If the Camarilla are paragons of law, the Sabbat are their opposites, thriving on chaos. They believe that destruction is a virtue, and many of them see undeath as a means to achieve greater power and destructive capability. Of course, they are not without their subtler members, as well, and it is likely that as many follow the tenets of Zehir as do those who follow Tiamat. The Sabbat use undeath as a weapon, as well, and have been known to insert wights, young vampires, and other “contagious” undead into bucolic towns in neighboring nations, just to watch what happens. This idea of undeath as a plague has also apparently gained some support in certain research groups as well, and it is rumored that the Sabbat have an underground facility somewhere dedicated to researching ways to turn necrotic energy itself into a plague.

The Sabbat’s leadership is difficult to determine, though it is likely a “strongest holds the throne” scenario. Many of their members operate in gangs or smaller groups, each with a leader who directs the efforts of that posse. Whether they have a larger governing body is a matter of some debate, though whenever the other two factions must discuss something, there is usually a very physically intimidating general who steps forward. His name is Gangrel, and he is a former Dragonborn barbarian who supposedly hunted a pack of Sabbat vampires, killing all but one, and demanding that the survivor (whom he deemed the strongest) change him into an immortal creature of the night.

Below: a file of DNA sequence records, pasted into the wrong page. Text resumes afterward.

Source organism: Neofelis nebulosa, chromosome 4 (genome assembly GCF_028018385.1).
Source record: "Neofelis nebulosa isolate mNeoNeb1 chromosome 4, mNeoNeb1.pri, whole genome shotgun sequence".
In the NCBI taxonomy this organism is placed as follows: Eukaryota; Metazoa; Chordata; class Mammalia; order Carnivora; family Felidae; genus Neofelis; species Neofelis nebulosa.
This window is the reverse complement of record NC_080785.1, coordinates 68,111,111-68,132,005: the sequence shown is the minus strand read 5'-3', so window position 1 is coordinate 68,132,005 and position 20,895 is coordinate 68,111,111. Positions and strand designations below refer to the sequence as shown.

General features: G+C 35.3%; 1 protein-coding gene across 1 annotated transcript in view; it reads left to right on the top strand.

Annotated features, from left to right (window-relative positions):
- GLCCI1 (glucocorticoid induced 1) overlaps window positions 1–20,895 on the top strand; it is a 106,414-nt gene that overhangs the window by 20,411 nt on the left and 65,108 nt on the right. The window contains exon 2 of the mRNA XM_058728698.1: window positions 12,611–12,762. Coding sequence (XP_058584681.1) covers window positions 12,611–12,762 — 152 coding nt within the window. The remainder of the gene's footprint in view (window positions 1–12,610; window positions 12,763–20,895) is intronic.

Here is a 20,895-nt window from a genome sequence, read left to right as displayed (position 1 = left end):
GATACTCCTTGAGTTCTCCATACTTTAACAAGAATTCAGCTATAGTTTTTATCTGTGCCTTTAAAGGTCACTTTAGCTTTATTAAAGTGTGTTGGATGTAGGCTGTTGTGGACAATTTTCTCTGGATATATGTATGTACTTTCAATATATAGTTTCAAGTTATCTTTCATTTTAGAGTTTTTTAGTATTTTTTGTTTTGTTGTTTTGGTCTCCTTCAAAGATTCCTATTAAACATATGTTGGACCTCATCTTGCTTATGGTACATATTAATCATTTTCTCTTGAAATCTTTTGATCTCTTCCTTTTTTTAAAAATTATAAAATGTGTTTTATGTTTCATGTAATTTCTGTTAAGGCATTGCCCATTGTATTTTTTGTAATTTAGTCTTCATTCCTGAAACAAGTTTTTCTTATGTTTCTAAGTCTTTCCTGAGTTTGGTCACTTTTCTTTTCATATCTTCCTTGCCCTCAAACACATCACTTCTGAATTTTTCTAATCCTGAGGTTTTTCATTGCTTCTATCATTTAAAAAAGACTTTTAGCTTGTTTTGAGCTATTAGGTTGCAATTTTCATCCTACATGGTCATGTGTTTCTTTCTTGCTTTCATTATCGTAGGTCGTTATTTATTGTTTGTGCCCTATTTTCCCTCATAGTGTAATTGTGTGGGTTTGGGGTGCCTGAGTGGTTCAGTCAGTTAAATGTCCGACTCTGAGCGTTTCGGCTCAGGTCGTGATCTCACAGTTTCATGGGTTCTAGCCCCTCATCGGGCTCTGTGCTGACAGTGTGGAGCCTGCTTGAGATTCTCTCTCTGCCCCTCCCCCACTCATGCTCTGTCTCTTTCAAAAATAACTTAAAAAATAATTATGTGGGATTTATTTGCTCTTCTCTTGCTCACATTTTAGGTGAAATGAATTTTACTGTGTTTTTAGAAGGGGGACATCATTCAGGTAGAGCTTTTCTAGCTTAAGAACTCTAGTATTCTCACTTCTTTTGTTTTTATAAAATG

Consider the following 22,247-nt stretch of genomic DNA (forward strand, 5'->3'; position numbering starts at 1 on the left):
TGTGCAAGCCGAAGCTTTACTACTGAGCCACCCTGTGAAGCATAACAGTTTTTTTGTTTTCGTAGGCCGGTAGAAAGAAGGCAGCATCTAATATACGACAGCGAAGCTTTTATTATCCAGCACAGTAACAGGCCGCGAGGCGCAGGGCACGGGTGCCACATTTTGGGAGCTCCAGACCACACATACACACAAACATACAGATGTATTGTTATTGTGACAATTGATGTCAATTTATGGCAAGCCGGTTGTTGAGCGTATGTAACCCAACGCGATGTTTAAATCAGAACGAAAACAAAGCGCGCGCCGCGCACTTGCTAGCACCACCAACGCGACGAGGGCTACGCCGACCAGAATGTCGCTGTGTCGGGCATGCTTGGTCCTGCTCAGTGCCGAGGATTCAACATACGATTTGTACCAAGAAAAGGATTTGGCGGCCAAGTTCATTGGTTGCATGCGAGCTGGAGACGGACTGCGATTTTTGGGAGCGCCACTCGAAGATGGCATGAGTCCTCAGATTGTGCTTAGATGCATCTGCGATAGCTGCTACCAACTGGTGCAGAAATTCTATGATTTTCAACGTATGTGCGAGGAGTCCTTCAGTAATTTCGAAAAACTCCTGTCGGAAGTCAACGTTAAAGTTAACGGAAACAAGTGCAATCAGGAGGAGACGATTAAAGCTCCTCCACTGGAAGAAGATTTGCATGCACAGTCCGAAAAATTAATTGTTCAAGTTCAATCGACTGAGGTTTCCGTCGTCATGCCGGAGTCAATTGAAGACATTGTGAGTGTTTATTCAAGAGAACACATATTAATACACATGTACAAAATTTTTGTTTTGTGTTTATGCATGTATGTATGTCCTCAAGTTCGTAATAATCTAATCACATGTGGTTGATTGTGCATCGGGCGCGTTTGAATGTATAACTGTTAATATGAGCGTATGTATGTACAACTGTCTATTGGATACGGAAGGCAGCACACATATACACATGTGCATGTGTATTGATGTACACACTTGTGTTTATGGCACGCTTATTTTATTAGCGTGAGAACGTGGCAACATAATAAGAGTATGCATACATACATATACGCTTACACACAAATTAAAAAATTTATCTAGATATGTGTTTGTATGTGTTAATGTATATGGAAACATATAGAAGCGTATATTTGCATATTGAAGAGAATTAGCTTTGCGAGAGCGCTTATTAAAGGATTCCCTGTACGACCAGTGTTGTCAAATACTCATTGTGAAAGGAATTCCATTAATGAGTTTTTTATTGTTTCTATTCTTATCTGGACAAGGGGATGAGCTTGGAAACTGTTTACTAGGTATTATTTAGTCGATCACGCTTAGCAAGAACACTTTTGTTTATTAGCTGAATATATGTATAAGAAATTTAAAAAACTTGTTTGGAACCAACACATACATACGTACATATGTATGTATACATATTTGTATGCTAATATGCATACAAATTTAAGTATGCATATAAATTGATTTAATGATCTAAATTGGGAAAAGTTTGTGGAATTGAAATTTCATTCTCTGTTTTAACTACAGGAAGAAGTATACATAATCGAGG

The Sabbat are in favor of meeting any threats head-on in the coming conflict, and have sent back any peaceful messengers from other nations as undead thralls, sending a clear message to any living nation that thinks it might buy alliance with them. While there are mortals among the Sabbat, their “morals” are often worse than those of their undead brethren, and they react with a similar disdain for life, goodness, and order.